5) What would say in relation to the criticisms of you posting photographs of you and team by the beach, drinking beer and sending out your driver for beer and cigarettes? Was it your own personal money or the money donated that was used to buy drinks etc? Re. what money was spent I refer to my answer to question 4. As regards to pictures of our team on the beach; Haiti is an island, there are lots of beaches. I do not see any issue with volunteers spending their downtime on the beach after a hard day of doing volunteer work. If you do some research you will find out that most, if not all, organisations (UN, US Army etc.) in Haiti run shuttles to the former Club Med resort so that their personnel can have a break away from the hard work and misery they encounter each day. We paid for any expenses incurred relaxing with our own money.
6) Why do you think Wi-Fi is needed in Haiti? WiFi is the fastest, and most affordable way to bring internet access to hospitals, orphanages, camps etc. in Haiti. Internet access means communication, information exchange and access to education. Not a single person we have met in Haiti, ranging from people in camps to entrepreneurs and people in the Haitian government were of a different opinion. Our work has been welcomed with open arms.
7) What is your experience in Wi-Fi? Did you have the experience to set up wi-fi networks in a developing country such as Haiti? I have over 10 years experience in building short range and long range wifi networks. However Haiti Connect is not just me. We have a range of volunteers with a wide experience in wifi, telecoms, IT and networking. Quite a few of these volunteers have worked in disaster areas or developing countries before. I would like to point out that our work is indeed not just “disaster relief”, this was the original plan but the scope of the project has grown to long term infra-structure rebuilding and improvement. We have been asked by the Haitian government to submit detailed proposals and have also been invited by the US State Department to participate in a “Haiti Technology Forum” to discuss the use of technology (such as wifi) to rebuild and improve Haiti.
8 ) There has also been much criticism of MONGOS, My Own Non Governmental Agency. Why do you think it was necessary for you to set up Haiti Connect rather than perhaps fundraise on behalf of an established NGO? The answer to this is simple; Haiti Connect is addressing a niche, but urgent need. We are however not the only ones providing this service. INVENEO is also building wifi networks in Haiti and has been doing this for years. However we are sharing resources with them as they indicated that they could use all the support possible. To give an example; One of the large field hospitals in Port au Prince is paying a fortune for a low-quality satellite internet connection while the UN base just under a mile away had surplus bandwidth. However they had no means of putting a link in place to use this resource. Haiti Connect has volunteered to put a wifi link in place to connect the two so the bandwidth can be shared. This project is currently under way.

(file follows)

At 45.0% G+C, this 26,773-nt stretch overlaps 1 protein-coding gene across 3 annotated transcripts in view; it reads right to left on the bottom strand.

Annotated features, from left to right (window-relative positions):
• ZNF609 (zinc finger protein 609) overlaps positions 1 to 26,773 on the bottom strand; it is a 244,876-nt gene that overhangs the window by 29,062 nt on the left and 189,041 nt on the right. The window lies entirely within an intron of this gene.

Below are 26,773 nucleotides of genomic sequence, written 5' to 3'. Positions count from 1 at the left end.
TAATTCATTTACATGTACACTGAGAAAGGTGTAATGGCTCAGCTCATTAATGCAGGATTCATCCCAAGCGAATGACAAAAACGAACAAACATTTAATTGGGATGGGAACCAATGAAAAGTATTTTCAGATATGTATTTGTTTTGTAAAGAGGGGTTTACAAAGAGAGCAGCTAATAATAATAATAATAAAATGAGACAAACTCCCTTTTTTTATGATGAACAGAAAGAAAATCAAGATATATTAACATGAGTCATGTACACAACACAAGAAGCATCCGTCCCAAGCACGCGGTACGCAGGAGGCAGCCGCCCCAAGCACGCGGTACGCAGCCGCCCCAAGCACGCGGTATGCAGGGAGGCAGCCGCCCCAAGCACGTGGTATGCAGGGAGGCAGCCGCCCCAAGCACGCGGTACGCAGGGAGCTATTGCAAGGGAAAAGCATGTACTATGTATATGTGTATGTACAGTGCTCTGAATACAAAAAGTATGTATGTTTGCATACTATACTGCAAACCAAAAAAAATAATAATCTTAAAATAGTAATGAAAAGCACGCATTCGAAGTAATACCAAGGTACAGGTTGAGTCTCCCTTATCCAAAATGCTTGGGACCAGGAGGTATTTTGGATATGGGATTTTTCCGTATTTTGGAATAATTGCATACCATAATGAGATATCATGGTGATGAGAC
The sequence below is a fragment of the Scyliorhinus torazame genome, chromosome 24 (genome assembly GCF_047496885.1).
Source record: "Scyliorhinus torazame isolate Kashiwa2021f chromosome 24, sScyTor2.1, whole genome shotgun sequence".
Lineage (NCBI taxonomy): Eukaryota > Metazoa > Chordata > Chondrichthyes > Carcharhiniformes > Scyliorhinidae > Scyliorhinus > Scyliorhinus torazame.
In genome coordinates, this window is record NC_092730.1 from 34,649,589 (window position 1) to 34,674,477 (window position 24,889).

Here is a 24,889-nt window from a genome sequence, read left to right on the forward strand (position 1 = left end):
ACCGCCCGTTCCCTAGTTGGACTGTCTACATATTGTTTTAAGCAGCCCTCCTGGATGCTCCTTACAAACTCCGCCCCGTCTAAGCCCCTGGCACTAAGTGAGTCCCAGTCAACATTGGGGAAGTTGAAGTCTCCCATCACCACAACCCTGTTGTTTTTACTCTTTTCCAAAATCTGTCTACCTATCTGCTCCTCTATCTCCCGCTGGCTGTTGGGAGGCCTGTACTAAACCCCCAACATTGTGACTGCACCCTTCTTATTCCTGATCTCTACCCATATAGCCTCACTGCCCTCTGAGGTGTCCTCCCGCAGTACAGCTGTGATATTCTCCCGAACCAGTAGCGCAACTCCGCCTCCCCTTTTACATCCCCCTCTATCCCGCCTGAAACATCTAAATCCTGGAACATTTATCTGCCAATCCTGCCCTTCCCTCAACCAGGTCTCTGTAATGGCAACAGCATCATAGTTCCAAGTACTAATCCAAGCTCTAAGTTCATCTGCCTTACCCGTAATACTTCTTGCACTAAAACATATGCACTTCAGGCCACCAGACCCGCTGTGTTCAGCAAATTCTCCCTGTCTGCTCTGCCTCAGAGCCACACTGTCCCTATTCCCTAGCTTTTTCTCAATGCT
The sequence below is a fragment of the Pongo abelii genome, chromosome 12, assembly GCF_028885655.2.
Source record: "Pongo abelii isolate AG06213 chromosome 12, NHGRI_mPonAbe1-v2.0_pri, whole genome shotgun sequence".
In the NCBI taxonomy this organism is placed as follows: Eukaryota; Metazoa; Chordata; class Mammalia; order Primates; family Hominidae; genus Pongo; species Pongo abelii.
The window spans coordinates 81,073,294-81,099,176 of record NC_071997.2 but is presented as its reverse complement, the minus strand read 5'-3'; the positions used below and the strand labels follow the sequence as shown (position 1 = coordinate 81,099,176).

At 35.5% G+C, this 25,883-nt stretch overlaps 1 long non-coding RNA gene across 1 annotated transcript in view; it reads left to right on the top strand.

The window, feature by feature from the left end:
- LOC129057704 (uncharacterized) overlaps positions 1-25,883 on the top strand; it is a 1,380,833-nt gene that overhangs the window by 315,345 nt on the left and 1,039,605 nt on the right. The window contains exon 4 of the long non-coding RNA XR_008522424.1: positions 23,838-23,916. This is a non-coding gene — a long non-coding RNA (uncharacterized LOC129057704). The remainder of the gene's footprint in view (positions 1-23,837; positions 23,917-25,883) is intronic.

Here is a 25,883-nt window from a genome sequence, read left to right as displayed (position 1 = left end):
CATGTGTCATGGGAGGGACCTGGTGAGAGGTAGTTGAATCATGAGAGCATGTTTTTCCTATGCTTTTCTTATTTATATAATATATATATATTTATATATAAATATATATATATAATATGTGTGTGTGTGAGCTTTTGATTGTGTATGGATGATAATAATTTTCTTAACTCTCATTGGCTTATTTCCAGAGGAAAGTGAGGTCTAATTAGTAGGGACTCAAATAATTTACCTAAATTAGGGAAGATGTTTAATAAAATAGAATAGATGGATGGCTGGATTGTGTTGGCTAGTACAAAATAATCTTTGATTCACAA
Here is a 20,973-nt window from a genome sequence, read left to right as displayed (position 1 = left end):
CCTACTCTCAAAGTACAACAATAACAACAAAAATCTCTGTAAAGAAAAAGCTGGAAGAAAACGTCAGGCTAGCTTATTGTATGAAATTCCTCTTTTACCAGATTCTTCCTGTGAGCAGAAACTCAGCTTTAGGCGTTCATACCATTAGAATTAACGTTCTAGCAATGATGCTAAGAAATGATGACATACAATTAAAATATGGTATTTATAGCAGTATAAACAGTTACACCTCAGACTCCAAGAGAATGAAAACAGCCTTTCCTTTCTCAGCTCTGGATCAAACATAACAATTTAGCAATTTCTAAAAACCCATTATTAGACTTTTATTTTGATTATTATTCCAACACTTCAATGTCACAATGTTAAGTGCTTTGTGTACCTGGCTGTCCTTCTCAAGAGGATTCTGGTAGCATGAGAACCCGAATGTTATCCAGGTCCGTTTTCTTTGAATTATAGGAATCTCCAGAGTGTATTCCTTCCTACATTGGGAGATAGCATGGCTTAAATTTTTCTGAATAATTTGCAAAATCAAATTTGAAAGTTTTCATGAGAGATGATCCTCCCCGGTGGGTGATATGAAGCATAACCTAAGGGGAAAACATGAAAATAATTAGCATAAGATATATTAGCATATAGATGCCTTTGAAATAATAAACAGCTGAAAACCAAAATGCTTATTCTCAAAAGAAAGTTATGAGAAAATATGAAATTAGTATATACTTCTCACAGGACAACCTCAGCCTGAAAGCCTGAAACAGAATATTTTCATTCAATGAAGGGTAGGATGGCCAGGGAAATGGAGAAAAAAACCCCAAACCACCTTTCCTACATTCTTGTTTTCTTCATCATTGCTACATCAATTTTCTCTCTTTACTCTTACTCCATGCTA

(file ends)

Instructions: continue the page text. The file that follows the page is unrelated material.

9) Do you have any plans to return to Haiti? When and for how long? Yes. I am planning to return in a few weeks. The original plan was for a 6-month project but because the scope has widened it now looks more like 12 months. We have people currently in Haiti but while I am in Ireland I am working on further fundraising and planning.
For those interested in reading the article, there is a scanned version available here. It is also worth noting that I asked him the following via email:
I would like to request that if you want to use any of the images on our website request permission for each individual image separately as these were shot by a professional photographer and I want to avoid any copyright infringements.
He promptly ignored this and picked a number of photographs from a number of online sources without asking for permission. Also interesting is that the only picture of myself used is a cropped version of one where I am working at my laptop. Cleary an image of me working didn’t suit the story.
So now you know the truth. Make up your own mind but think of this: the time that I now have to spend defending Haiti Connect and myself could have been put to much better use helping people in Haiti.